Septeto Nacional de Ignacio Piñeiro Cuban Son Havana, Cuba Formed in 1927 in Havana by the pioneering sonero Ignacio Piñeiro Martinez (1888-1969), the current iteration of the legendary Septeto Nacional represents the fourth generation of the band. Piñeiro’s musical innovations helped to transform a homegrown musical style, the Cuban son, and to bring it worldwide […]
- Cuban Son
- Havana, Cuba
Formed in 1927 in Havana by the pioneering sonero Ignacio Piñeiro Martinez (1888-1969), the current iteration of the legendary Septeto Nacional represents the fourth generation of the band. Piñeiro’s musical innovations helped to transform a homegrown musical style, the Cuban son, and to bring it worldwide popularity. The son is at the heart of Cuban musical tradition, the musical pulse of the island, and the predecessor to styles like salsa; in fact, many attribute the name “salsa” to one of Piñeiro’s songs, “Échale Salsita” (“Spice It Up”). Today, the band continues to delight audiences with classic sounds from the golden age of Cuban son, perpetuating the tradition that Piñeiro helped to shape.
Cuban son was born in the 1900s, when working class Afro-Cuban began to combine elements of the colonial Spanish canción guitar music with the African Bantu and Arará rhythms and percussion. The style matured in the 1920s as Havana became a cosmopolitan center, teeming with Americans looking to avoid Prohibition. These visitors included musicians who brought the hot, new American jazz, and then carried the music they heard in Cuba back to the States. The rise both the recording industry and radio broadcasting helped spread the sounds of son throughout Cuba, and establish its popularity and status as a preeminent national music. The continuing exchange of music between Cuba and the United States, especially with the big bands of the 1940s and 1950s, led to the development of the mambo, chachacha, and salsa.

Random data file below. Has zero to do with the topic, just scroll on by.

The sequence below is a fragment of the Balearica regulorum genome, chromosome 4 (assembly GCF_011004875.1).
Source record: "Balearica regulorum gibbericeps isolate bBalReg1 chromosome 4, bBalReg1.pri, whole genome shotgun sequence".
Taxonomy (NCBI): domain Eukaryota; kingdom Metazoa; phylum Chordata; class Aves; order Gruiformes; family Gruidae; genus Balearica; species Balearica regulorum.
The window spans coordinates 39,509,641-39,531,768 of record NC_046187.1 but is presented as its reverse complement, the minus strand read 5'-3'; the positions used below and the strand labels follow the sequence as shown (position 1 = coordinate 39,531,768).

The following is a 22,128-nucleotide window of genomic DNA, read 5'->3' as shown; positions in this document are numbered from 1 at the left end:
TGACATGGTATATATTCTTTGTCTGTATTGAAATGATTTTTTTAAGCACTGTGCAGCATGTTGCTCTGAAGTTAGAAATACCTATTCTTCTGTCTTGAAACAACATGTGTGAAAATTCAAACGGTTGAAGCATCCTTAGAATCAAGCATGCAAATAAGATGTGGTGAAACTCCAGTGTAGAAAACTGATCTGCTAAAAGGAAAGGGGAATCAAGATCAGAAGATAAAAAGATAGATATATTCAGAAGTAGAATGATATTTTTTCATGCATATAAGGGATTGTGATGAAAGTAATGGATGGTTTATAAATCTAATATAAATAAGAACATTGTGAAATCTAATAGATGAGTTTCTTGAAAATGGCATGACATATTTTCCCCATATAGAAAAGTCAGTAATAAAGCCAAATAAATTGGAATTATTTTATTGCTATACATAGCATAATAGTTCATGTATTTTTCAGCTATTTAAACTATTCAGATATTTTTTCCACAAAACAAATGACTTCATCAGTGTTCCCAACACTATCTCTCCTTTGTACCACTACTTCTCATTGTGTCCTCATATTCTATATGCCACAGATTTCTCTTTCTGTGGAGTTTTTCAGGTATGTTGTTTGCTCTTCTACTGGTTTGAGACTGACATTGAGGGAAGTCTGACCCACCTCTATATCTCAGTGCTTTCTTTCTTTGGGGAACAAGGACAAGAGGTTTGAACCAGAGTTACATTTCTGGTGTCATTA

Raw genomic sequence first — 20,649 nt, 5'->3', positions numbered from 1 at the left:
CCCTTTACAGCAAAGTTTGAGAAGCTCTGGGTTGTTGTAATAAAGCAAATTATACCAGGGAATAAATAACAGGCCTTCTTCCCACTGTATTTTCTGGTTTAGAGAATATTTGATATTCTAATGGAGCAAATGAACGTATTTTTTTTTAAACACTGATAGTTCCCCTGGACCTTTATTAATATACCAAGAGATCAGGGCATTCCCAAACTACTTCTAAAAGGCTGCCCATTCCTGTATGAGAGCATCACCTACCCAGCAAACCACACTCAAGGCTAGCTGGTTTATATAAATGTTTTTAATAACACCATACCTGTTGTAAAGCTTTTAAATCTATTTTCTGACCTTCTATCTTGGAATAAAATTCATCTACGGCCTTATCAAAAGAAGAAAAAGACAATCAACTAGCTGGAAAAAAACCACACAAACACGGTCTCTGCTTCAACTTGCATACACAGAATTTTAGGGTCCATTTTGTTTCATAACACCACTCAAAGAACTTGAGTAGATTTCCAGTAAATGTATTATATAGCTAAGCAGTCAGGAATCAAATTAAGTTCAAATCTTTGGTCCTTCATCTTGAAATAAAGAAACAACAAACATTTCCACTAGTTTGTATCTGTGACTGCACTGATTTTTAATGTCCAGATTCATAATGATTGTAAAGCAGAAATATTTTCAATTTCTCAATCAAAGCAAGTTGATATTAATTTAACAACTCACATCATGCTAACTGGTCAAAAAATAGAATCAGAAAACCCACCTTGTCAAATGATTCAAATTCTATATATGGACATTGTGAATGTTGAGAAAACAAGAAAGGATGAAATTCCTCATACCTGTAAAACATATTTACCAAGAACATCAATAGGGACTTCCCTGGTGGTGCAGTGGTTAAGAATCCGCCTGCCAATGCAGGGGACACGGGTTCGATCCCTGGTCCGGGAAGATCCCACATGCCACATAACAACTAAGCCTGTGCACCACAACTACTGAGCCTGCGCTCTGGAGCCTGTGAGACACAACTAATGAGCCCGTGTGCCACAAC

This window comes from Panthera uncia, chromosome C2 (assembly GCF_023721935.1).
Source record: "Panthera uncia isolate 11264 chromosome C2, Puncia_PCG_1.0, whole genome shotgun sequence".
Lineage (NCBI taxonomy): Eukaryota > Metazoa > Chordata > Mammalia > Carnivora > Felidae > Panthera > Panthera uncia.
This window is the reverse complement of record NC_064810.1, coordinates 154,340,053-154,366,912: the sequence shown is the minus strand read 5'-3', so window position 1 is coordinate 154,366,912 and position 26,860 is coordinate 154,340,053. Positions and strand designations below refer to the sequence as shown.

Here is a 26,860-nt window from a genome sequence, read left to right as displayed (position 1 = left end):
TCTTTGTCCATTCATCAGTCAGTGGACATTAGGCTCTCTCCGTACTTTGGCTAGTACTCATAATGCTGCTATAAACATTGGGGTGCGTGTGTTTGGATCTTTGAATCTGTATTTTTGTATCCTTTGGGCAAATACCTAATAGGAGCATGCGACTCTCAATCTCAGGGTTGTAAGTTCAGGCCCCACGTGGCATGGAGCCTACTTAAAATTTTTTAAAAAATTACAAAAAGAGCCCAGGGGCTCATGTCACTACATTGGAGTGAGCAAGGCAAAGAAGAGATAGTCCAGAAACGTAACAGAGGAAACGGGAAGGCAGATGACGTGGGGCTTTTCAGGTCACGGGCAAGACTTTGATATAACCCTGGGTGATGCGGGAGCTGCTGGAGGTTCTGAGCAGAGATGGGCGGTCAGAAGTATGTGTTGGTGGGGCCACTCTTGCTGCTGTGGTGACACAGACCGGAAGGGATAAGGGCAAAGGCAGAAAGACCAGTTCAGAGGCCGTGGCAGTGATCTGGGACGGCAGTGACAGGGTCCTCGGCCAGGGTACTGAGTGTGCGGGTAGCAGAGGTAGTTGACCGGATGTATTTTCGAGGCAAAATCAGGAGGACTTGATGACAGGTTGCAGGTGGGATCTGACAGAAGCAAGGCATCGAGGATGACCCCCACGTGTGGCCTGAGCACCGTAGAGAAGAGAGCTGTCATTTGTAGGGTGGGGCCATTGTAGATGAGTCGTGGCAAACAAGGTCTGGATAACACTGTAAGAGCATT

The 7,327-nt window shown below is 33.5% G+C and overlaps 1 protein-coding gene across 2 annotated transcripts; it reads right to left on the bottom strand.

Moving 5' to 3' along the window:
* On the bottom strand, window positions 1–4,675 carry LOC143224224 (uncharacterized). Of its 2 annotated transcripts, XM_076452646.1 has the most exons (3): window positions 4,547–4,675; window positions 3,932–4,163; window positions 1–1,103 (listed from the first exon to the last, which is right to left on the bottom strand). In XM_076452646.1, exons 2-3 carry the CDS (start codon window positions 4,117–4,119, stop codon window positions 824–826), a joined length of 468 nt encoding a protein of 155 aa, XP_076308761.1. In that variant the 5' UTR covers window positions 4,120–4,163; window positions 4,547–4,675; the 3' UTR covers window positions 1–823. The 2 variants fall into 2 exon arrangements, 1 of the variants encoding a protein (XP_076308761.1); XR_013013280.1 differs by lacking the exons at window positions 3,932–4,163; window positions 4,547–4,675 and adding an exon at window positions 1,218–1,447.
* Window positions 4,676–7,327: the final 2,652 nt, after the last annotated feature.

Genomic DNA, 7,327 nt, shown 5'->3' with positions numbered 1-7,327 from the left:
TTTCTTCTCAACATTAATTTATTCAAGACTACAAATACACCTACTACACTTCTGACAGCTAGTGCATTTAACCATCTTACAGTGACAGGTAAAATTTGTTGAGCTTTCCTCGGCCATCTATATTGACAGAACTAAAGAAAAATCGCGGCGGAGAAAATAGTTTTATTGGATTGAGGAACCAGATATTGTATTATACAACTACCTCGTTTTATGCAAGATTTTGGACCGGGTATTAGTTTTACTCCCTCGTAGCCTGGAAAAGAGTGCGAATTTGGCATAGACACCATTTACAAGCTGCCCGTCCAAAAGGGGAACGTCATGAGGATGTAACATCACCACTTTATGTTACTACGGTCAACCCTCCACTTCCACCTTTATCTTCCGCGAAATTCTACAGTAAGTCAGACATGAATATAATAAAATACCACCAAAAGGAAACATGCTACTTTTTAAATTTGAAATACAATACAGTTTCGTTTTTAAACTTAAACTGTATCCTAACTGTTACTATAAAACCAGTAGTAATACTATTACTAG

While Ignacio Piñeiro made important contributions as a songwriter, it was his pioneering addition of the cornet (trumpet) to the Spanish guitars, African percussion, and multiple vocal harmonies that transformed the son and set the stage for its commercial success. He gained international acclaim when he signed with Columbia Records in 1927, just one year after he had played the Apollo Theater in New York. The music of Septeto Nacional took America by storm. The group appeared in various films and enjoyed constant radio play, building America’s fascination with Cuba’s music and dance. Despite its growing stateside successes, troubled U.S./Cuban relations led to Septeto Nacional being barred from returning to the country. Back home in Cuba, however, Piñeiro’s group continued to perform in its original style, taking on new members over the years, but remaining dedicated to preserving and continuing the classic sound.
Septeto Nacional’s celebrated return to the United States in 2009 marked a unique occurance: that of a musical group performing for U.S. audiences both before and after the Cuban travel embargo. In an interview with the New York Times in 2009, the band’s first trip to the United States in 76 years, Eugenio Rodríguez, Septeto Nacional’s lead singer and the oldest member of the current group relayed the band’s goals: “Our mission is to preserve the songs and the legacy of Ignacio Piñeiro…the contribution of the fourth generation has been to bring some new vigor and energy to that sound, which increases our enjoyment and that of our audience.”
Bio provided by the Richmond Folk Festival